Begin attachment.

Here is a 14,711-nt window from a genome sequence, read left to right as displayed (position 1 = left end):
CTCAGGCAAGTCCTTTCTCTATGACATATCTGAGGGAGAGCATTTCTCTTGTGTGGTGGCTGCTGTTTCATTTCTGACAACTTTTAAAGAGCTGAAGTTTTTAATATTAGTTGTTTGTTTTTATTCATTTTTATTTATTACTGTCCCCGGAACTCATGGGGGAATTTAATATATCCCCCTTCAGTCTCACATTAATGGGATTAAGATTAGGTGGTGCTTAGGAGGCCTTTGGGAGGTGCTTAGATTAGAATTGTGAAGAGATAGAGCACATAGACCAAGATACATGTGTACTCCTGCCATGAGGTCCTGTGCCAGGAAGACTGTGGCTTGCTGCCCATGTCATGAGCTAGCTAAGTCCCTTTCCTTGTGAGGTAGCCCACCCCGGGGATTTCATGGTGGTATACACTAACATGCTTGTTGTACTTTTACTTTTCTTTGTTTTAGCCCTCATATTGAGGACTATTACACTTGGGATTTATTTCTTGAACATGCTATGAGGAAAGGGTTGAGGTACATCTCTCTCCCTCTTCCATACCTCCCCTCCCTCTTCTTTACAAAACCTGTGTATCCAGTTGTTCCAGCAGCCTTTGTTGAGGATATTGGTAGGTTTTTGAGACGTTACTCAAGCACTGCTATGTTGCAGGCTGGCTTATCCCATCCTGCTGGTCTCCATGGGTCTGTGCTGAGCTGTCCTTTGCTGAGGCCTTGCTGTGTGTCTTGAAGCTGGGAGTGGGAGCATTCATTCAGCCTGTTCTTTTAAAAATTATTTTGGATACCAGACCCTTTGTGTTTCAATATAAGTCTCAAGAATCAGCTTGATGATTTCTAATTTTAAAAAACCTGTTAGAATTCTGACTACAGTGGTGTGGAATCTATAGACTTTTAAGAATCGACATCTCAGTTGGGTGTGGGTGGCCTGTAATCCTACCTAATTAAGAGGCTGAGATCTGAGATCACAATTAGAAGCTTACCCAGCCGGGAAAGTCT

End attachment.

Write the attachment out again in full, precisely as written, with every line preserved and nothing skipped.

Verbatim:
Here is a 14,711-nt window from a genome sequence, read left to right as displayed (position 1 = left end):
CTCAGGCAAGTCCTTTCTCTATGACATATCTGAGGGAGAGCATTTCTCTTGTGTGGTGGCTGCTGTTTCATTTCTGACAACTTTTAAAGAGCTGAAGTTTTTAATATTAGTTGTTTGTTTTTATTCATTTTTATTTATTACTGTCCCCGGAACTCATGGGGGAATTTAATATATCCCCCTTCAGTCTCACATTAATGGGATTAAGATTAGGTGGTGCTTAGGAGGCCTTTGGGAGGTGCTTAGATTAGAATTGTGAAGAGATAGAGCACATAGACCAAGATACATGTGTACTCCTGCCATGAGGTCCTGTGCCAGGAAGACTGTGGCTTGCTGCCCATGTCATGAGCTAGCTAAGTCCCTTTCCTTGTGAGGTAGCCCACCCCGGGGATTTCATGGTGGTATACACTAACATGCTTGTTGTACTTTTACTTTTCTTTGTTTTAGCCCTCATATTGAGGACTATTACACTTGGGATTTATTTCTTGAACATGCTATGAGGAAAGGGTTGAGGTACATCTCTCTCCCTCTTCCATACCTCCCCTCCCTCTTCTTTACAAAACCTGTGTATCCAGTTGTTCCAGCAGCCTTTGTTGAGGATATTGGTAGGTTTTTGAGACGTTACTCAAGCACTGCTATGTTGCAGGCTGGCTTATCCCATCCTGCTGGTCTCCATGGGTCTGTGCTGAGCTGTCCTTTGCTGAGGCCTTGCTGTGTGTCTTGAAGCTGGGAGTGGGAGCATTCATTCAGCCTGTTCTTTTAAAAATTATTTTGGATACCAGACCCTTTGTGTTTCAATATAAGTCTCAAGAATCAGCTTGATGATTTCTAATTTTAAAAAACCTGTTAGAATTCTGACTACAGTGGTGTGGAATCTATAGACTTTTAAGAATCGACATCTCAGTTGGGTGTGGGTGGCCTGTAATCCTACCTAATTAAGAGGCTGAGATCTGAGATCACAATTAGAAGCTTACCCAGCCGGGAAAGTCT